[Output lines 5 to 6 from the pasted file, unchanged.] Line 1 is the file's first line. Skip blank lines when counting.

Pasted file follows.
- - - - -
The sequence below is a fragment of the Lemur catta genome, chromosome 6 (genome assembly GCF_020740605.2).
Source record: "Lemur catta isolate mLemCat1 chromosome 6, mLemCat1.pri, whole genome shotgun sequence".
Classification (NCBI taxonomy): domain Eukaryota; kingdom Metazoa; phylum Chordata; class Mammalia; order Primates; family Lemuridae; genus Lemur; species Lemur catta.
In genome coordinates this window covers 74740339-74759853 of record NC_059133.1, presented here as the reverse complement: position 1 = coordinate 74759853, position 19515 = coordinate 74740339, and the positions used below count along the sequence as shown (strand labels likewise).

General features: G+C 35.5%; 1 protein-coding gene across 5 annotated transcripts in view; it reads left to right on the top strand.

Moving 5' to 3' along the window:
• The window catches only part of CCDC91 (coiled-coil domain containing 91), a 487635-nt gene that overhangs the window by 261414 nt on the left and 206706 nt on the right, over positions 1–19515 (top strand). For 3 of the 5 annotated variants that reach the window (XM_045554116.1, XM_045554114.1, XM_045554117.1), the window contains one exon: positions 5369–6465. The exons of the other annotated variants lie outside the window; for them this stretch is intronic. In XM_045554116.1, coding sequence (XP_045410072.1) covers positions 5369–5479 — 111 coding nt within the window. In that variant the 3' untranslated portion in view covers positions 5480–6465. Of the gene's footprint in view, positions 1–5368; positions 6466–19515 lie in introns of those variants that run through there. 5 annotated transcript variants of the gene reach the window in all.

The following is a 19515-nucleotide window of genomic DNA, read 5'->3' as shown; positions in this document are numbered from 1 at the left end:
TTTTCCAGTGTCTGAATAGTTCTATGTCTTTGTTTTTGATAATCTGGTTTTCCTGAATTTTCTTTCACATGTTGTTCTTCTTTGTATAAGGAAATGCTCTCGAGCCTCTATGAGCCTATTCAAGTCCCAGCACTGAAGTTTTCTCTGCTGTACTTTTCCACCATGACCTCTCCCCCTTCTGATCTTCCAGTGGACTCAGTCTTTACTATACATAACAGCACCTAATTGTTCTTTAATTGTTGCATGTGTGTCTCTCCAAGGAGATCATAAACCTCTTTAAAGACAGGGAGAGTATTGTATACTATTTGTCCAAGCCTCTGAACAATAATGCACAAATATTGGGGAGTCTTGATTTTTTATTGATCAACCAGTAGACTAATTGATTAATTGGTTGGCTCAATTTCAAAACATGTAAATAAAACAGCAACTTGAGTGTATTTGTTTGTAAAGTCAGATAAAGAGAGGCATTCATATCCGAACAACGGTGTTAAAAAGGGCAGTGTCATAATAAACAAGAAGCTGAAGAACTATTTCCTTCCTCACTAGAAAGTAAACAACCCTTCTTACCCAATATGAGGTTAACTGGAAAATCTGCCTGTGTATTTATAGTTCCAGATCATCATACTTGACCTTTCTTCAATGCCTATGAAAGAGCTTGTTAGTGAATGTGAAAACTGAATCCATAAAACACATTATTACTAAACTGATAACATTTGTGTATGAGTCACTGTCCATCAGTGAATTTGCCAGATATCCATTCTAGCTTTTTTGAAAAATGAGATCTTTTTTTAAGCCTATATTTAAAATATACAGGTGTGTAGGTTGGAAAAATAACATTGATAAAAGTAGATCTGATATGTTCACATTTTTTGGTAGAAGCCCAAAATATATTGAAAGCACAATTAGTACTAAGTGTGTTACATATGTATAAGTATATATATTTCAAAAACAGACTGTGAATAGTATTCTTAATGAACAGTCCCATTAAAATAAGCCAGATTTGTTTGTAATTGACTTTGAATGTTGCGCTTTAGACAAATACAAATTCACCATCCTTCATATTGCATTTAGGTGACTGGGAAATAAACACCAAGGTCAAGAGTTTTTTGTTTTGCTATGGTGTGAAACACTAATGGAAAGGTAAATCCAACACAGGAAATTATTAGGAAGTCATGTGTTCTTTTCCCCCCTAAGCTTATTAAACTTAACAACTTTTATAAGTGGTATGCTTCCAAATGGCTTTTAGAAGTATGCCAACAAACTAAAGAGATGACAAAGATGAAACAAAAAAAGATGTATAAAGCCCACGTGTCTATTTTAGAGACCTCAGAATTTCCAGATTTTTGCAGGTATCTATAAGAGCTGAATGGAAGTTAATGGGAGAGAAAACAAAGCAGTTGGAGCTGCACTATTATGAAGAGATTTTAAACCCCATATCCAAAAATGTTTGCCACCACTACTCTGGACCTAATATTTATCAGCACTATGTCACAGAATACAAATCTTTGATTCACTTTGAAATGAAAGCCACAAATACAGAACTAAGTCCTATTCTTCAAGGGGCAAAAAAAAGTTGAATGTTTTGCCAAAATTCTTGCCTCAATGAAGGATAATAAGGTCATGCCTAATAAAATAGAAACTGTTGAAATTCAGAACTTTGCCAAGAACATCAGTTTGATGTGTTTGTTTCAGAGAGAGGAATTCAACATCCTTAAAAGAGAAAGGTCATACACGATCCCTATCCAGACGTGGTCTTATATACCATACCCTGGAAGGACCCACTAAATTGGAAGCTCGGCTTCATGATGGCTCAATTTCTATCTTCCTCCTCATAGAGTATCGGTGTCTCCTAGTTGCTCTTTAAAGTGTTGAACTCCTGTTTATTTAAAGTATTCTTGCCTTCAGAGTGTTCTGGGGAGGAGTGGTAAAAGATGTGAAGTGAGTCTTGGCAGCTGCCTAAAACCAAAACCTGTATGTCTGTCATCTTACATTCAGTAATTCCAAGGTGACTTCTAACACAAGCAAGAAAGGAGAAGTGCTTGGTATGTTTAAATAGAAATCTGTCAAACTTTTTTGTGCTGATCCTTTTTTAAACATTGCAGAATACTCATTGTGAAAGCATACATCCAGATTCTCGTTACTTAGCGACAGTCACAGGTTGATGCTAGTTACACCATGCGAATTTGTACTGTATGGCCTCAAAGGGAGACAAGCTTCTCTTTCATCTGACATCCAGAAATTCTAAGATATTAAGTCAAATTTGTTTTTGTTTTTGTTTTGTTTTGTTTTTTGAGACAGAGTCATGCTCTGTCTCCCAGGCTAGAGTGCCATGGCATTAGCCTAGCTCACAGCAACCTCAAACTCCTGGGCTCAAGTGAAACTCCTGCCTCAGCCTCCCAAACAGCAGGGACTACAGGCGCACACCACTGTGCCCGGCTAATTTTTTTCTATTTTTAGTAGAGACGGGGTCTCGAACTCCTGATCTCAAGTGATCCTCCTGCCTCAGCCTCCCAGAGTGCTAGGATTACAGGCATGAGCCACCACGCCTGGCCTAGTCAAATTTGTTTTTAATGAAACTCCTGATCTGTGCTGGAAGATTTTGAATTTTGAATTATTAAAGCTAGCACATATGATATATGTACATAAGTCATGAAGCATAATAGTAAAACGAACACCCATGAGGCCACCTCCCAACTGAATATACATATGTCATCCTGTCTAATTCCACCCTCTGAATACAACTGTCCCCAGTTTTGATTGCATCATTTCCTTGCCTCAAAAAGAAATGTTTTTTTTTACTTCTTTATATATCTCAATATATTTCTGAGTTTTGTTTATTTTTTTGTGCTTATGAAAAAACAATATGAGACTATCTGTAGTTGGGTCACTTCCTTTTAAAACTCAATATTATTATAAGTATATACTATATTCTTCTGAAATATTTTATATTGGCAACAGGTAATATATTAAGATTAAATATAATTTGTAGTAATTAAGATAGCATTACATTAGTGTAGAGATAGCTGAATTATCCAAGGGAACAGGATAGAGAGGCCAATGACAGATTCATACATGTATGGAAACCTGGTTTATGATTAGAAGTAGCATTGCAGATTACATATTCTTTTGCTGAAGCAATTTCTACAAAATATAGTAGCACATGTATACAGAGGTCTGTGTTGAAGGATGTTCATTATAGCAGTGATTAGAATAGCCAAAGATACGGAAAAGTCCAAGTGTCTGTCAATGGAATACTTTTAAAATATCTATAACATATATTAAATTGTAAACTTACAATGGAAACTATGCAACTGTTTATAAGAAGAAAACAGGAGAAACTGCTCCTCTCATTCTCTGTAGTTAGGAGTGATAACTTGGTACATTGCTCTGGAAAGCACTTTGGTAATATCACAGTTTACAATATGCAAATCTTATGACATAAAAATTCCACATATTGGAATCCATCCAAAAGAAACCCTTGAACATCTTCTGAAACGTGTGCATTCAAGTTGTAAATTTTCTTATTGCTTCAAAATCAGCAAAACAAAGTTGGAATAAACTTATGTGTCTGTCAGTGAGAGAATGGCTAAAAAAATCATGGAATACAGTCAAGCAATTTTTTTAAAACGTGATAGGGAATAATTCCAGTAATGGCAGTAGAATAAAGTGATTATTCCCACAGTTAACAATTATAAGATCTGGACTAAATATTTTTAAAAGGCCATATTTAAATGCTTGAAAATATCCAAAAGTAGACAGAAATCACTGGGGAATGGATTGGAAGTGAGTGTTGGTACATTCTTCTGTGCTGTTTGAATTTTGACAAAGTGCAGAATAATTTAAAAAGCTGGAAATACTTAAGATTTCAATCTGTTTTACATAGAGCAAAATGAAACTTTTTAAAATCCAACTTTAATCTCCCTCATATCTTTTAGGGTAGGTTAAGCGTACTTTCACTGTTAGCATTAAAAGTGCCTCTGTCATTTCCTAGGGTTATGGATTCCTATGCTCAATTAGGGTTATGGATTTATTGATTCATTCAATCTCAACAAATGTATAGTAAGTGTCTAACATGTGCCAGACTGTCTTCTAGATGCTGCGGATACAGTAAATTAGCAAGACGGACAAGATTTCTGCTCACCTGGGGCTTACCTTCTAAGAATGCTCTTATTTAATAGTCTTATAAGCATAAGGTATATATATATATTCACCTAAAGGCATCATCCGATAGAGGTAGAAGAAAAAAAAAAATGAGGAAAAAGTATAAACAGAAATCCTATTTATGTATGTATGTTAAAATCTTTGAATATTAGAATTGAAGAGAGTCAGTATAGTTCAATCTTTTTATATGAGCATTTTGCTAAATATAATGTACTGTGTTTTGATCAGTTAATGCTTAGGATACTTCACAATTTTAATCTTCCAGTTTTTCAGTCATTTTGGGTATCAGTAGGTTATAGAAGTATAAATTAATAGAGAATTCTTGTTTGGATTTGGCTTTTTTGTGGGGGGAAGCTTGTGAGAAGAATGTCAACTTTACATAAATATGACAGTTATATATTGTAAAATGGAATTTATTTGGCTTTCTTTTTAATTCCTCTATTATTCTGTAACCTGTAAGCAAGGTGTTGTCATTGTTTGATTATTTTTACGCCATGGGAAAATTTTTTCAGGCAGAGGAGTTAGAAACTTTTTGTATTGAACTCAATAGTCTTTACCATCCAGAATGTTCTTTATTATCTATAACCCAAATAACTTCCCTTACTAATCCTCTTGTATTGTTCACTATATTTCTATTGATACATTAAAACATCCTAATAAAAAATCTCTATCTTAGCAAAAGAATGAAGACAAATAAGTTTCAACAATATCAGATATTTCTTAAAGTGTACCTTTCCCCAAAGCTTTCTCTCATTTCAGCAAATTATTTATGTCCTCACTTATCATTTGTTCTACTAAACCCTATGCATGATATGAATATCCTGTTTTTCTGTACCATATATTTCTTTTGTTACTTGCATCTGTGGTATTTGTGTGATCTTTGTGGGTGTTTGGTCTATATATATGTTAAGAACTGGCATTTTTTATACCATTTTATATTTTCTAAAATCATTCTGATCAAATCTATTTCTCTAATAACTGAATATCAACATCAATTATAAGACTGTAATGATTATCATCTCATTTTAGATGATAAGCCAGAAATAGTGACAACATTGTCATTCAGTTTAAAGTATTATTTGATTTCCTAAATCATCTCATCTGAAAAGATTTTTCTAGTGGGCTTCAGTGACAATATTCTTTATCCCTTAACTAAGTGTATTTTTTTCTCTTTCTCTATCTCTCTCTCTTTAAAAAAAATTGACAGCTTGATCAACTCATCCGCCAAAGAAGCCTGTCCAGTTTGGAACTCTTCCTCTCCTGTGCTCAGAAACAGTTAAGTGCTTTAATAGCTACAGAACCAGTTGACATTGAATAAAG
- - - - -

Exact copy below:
General features: G+C 35.5%; 1 protein-coding gene across 5 annotated transcripts in view; it reads left to right on the top strand.

Moving 5' to 3' along the window: